By Arielle Freleaux
My first year teaching hasn’t been exactly as I had always pictured it. I started teaching 6th and 7th grade English at Shorecliffs Middle School in October, a quarter of the way into the school year. Stepping into an already established classroom had its challenges, but I had the support of a great team at Shorecliffs that helped make that transition as smooth as possible.
Just when I was feeling like I had successfully transformed the classroom into my own, I was thrown another curveball: distance learning. When I first heard we were moving to distance learning I had mixed emotions. I was confused, nervous, sad, and a little excited. I joined this profession to be in the classroom with the students daily, seeing and helping them face to face. How was I supposed to read novels and have in-depth conversations with middle school students without being in the classroom?
I’m currently working toward getting my master’s degree online through my alma mater, San Diego State University. I realized I could utilize all of the techniques my professors used in my program with my own students to enhance their online learning experience. I took my knowledge of technology in the classroom and offered help to my colleagues. I’ve learned so much from these veteran teachers this year it was fun to be the one helping them out for a change!
Distance learning has presented exciting experiences exploring new technologies with my students. I’m also amazed at how swiftly students, parents, teachers, and administration have all risen to this challenge. This wouldn’t be possible without the support of everyone working together. My principal, Dr. Davis, has worked tirelessly to support our staff, students, and families here at Shorecliffs. I am especially proud of my students who have been exceptionally mature and flexible in adapting to the circumstances during this unprecedented time in their education.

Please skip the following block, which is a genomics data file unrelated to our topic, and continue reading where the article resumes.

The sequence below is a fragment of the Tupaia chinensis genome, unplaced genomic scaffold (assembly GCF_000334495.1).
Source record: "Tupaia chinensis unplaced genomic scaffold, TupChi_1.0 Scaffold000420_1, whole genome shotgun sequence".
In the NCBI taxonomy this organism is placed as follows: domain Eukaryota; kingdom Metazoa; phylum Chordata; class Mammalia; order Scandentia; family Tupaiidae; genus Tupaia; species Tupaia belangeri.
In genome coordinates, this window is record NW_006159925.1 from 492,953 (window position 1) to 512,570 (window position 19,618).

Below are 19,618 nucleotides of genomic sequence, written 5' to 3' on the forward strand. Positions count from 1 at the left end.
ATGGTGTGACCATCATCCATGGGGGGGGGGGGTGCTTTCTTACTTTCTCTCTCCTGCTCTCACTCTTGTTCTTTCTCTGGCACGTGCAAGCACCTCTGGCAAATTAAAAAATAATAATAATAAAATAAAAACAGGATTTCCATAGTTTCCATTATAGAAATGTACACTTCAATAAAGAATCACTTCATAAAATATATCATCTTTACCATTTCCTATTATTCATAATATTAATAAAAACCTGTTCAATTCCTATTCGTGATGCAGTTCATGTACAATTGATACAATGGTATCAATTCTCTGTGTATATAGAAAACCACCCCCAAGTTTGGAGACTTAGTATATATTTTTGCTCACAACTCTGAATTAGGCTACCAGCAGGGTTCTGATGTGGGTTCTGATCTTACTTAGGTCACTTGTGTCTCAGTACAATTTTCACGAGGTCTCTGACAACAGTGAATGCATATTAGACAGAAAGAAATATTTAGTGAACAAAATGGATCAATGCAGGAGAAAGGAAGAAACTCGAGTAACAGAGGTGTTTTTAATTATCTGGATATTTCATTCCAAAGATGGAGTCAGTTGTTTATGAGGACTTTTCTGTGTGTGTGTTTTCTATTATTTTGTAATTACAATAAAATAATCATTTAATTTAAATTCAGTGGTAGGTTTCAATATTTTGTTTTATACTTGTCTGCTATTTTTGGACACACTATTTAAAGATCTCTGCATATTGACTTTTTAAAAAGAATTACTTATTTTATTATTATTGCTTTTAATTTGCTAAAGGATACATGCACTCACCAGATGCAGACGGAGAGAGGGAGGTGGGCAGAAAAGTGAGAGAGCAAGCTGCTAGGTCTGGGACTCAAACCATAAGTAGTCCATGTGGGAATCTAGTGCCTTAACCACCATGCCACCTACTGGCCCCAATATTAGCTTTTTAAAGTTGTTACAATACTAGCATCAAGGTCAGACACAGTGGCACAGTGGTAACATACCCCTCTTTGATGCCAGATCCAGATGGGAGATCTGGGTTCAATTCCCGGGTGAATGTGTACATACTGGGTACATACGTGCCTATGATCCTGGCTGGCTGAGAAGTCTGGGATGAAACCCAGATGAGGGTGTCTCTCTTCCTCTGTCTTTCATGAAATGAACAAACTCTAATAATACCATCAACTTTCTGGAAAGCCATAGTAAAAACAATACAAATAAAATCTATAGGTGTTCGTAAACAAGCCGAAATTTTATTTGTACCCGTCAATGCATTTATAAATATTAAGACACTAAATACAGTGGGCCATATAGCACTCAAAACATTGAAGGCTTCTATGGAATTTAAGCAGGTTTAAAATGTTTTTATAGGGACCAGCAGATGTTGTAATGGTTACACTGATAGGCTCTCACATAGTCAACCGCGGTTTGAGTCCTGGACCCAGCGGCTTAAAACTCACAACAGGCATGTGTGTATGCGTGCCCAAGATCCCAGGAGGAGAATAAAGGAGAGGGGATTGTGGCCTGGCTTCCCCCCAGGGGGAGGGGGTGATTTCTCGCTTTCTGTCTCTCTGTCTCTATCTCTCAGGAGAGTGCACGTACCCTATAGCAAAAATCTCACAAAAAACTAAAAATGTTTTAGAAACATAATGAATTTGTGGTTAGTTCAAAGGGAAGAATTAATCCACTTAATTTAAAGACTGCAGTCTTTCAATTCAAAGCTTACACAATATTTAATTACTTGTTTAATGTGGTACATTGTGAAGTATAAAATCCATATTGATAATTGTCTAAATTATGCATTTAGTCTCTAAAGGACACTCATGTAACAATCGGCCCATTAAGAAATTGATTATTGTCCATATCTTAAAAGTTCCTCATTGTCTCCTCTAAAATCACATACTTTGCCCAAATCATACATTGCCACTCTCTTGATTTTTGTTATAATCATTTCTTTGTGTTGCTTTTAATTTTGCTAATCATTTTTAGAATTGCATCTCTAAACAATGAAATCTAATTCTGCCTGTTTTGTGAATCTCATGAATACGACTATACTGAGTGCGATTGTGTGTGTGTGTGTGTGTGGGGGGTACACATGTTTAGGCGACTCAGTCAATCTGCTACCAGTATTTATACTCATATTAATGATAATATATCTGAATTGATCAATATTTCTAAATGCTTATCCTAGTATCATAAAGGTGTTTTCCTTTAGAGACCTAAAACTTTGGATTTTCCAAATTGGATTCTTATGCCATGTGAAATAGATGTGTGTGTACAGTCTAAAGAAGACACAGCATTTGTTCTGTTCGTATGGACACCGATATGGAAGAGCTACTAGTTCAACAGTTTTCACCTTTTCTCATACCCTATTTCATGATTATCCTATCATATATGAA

Though I’ve grown to accept distance learning for the remainder of the school year, I genuinely miss being in the classroom every day. My mentor teacher, Becky Grondahl, had the brilliant idea of holding live read-aloud sessions with our students via Google Meets where we video chat with our students to read and discuss the assigned novels. It’s wonderful to see my students’ faces and pretend we are in the classroom again, even for just an hour a day. My co-teacher, Jacki Lansford, has also helped tremendously with this transition and has worked to modify our online curriculum to be accessible to all students.
I am excited to see how these unparalleled times will change our future in education. I anticipate seeing the use of technology in our everyday teaching greatly increase once students return to campus. The use of technology is the future of education, and this experience has helped prepare our students for the future of technology in our world.